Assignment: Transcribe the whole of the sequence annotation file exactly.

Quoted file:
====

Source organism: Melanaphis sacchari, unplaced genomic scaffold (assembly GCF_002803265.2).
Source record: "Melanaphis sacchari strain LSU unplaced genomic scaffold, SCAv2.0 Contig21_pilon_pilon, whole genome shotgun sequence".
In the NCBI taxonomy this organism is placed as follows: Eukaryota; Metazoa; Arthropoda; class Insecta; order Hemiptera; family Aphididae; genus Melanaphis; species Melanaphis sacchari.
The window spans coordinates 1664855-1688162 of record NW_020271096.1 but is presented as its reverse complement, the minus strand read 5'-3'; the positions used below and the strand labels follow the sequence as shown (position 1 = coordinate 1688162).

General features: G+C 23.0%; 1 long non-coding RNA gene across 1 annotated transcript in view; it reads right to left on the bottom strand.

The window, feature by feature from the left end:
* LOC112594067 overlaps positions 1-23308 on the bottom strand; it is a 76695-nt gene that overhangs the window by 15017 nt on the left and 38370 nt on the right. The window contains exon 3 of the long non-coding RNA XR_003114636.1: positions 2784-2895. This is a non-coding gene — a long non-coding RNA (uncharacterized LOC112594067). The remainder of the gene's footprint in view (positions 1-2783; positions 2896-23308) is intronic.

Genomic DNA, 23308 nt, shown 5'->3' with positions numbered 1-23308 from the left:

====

Source organism: Melanaphis sacchari, unplaced genomic scaffold (assembly GCF_002803265.2).
Source record: "Melanaphis sacchari strain LSU unplaced genomic scaffold, SCAv2.0 Contig21_pilon_pilon, whole genome shotgun sequence".
In the NCBI taxonomy this organism is placed as follows: Eukaryota; Metazoa; Arthropoda; class Insecta; order Hemiptera; family Aphididae; genus Melanaphis; species Melanaphis sacchari.
The window spans coordinates 1664855-1688162 of record NW_020271096.1 but is presented as its reverse complement, the minus strand read 5'-3'; the positions used below and the strand labels follow the sequence as shown (position 1 = coordinate 1688162).

General features: G+C 23.0%; 1 long non-coding RNA gene across 1 annotated transcript in view; it reads right to left on the bottom strand.

The window, feature by feature from the left end:
* LOC112594067 overlaps positions 1-23308 on the bottom strand; it is a 76695-nt gene that overhangs the window by 15017 nt on the left and 38370 nt on the right. The window contains exon 3 of the long non-coding RNA XR_003114636.1: positions 2784-2895. This is a non-coding gene — a long non-coding RNA (uncharacterized LOC112594067). The remainder of the gene's footprint in view (positions 1-2783; positions 2896-23308) is intronic.

Genomic DNA, 23308 nt, shown 5'->3' with positions numbered 1-23308 from the left: